Wes and Travis approached a record 400 arrests, dubbed the “Countdown to Glory” by Captain Mike, complete with an actual physical countdown poster in the office. At 398, the final two required nabs should have been a cakewalk for the duo, but since this week’s therapy theme was “performance anxiety,” we knew that certainly wouldn’t be the case.
There were some fun moments, though I think last week’s “The T Word” was a more satisfying story. I’m a total sucker for backstory.
A thieving couple attempted to emulate Bonny and Clyde during their glamorous Los Angeles vacation but there was more to their story than mere hero worship. Sporting matching bridge-themed bracelets, Jim and Marie Bergen robbed a nightclub, a high-end clothing store on Rodeo Drive, an expensive restaurant, and finally, a museum gala. They probably wouldn’t have made it past Rodeo if Wes and Travis hadn’t been suffering from the aforementioned performance anxiety, but in the end, everything worked out for the best. Jim Bergen had been diagnosed with leukemia and laid off from his job. The once financially secure couple had lost their house and their health insurance. The crime spree was intended to be a sort of last hurrah for Jim and a way of gaining financial security for Marie. The only problem was that, well, they just weren’t very good criminal masterminds and eventually, with the guidance of Dr. Emma, Travis and Wes got over their anxiety.
Speaking of therapy, I was bored with our sessions this week (frankly, I was bored with pretty much everything this week) but I loved the annoyed facial expression on that chick who was trying to get pregnant the whole episode, whose husband was suffering performance anxiety of the bedroom variety. It was pure “I can’t believe my sought-after counseling for this actual problem is being overshadowed by those two morons.” Don’t ever change, annoyed pregnant lady. You keep rolling your eyes. You’re awesome.
So like I said, everything worked out for Jim and Marie...in a way. Jim ended up in prison, but by going to jail, he was guaranteed the medical care he'd otherwise lost. Travis and Wes cut a deal with Marie, with all parties agreeing that if she returned all the money that she and Jim stole, Travis and Wes would name her as a hostage in their report, rather than an accomplice. So maybe things didn’t really work out for Marie, because she’s still broke and husbandless. And Wes and Travis were bumped back down to 399 in their glory countdown, but they accepted the downgrade because they’re nice like that. Overall, “Performance Anxiety” seemed to suffer from a case of its namesake.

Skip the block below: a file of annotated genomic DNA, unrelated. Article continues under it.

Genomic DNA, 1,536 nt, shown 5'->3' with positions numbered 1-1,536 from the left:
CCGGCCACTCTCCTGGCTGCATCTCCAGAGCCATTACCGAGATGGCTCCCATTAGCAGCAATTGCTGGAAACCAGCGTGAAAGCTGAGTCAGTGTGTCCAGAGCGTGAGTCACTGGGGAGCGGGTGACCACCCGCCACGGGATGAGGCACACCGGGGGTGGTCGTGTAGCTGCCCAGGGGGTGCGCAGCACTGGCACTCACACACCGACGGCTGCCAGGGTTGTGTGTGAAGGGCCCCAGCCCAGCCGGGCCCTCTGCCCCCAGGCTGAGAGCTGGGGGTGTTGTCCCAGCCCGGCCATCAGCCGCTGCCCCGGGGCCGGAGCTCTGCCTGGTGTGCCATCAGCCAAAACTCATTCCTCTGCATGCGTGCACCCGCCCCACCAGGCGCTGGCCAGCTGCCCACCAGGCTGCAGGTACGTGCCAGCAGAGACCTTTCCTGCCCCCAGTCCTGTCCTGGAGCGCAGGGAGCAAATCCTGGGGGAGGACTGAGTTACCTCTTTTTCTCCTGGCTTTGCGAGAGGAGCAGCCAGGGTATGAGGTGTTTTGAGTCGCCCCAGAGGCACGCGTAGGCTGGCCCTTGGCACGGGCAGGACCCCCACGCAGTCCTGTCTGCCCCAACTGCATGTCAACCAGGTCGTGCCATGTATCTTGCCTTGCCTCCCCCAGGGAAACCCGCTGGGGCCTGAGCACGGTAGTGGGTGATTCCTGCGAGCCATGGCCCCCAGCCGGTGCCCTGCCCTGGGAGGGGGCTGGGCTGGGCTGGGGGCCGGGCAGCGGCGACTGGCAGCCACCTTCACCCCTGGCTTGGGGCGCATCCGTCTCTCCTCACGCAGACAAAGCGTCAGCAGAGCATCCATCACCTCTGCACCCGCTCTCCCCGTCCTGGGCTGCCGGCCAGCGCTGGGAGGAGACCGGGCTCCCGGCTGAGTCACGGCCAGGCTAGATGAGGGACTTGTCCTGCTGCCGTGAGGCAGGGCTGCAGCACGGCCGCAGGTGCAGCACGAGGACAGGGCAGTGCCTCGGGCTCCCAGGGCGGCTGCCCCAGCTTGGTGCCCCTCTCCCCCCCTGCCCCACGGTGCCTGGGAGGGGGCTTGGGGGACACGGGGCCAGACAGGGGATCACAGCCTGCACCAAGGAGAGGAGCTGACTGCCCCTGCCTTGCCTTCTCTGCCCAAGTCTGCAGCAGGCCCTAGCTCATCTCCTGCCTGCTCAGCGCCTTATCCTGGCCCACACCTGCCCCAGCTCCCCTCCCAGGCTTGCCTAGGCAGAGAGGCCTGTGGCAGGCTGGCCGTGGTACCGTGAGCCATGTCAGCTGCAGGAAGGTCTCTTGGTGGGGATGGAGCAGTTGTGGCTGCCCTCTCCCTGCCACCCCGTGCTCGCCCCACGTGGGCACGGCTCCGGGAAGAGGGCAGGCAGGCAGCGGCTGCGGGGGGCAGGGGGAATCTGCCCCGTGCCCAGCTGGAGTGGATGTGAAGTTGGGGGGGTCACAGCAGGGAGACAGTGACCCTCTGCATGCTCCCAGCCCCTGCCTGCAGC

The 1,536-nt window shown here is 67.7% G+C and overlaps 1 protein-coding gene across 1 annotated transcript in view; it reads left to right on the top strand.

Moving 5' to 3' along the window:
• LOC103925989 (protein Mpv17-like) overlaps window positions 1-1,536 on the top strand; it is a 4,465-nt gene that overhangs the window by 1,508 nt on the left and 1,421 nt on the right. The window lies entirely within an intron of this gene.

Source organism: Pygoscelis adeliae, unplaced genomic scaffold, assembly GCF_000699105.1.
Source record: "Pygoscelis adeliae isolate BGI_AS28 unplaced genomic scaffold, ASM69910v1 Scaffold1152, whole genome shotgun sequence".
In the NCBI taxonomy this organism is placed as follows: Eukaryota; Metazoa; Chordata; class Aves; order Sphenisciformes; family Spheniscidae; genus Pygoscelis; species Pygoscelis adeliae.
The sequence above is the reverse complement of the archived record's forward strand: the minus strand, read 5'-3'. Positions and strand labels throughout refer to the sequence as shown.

I thought we had rounded a corner last week, that maybe Common Law had started to become a show I can love rather than merely like sometimes. There were hints of greatness in the restrained storytelling, but this week went right back to slapstick and ham-fisted attempts at poignancy. However, we DID get some welcome insight into the dissolution of Wes and Alex’s marriage, as well as some progress toward Wes’s acceptance of the situation, which made me happy. I don’t think Common Law realizes yet that it’s perfectly capable of bringing the drama as well as the silly (and it totally is!).
Anyway, sure enough, a case that Wes worked on as a lawyer affected him deeply and inspired him to join the police force. It was a decision that Alex just didn’t understand.
Wes’s continued residence in a hotel betrayed his inability to understand or accept the divorce as a permanent thing, but a meeting with an attractive and willing potential partner at the hotel bar led to...well...baby steps. It turned out that Carine was engaged and Wes didn’t want to be the Other Guy, but still, he was TOTALLY WILLING TO HIT THAT. He went to therapy pleased with his progress only to have his accomplishment unanimously shot down by Dr. Emma and the entire population of the group, which, personally, I don’t think was fair.
To be fair to Wes’s naysayers, I do think he made a verbiage error by comparing the exchange with Carina to “the emotional equivalent of sex.” As he was told in therapy by a fellow attendee, “sex is sex.” So “sex” was a bad comparison, definitely. Totally. However, the fact that Wes was at least willing to have sex with Carina before he knew she was engaged revealed that he was willing to take that step away from Alex. Some of his loyalty to her was eroding, much like hers to him did when we learned that she was taking advantage of online dating sites. Some might argue that Wes’s decision NOT to go ahead and bang Carina anyway was another example of performance anxiety, and the argument certainly works, but I want to keep liking Wes, so I’m going to assume that he backed out of their liaison because he’s a good guy and SHE WAS ENGAGED.
– Travis and Wes argued so fiercely about track stats that they almost totally forgot about the perp hanging off the side of a building. Them’s my boys.
– I actually thought Wes’s attempts to psych Travis out during their final bet would work. I was pleasantly surprised with it didn’t. Travis is awesome.
– Wes is Elizabeth Taylor and Travis is Richard Burton. I love it.
– The preview for next week's episode indicates that the obligatory role-swap episode might be hilarious. I’m crossing my fingers! You?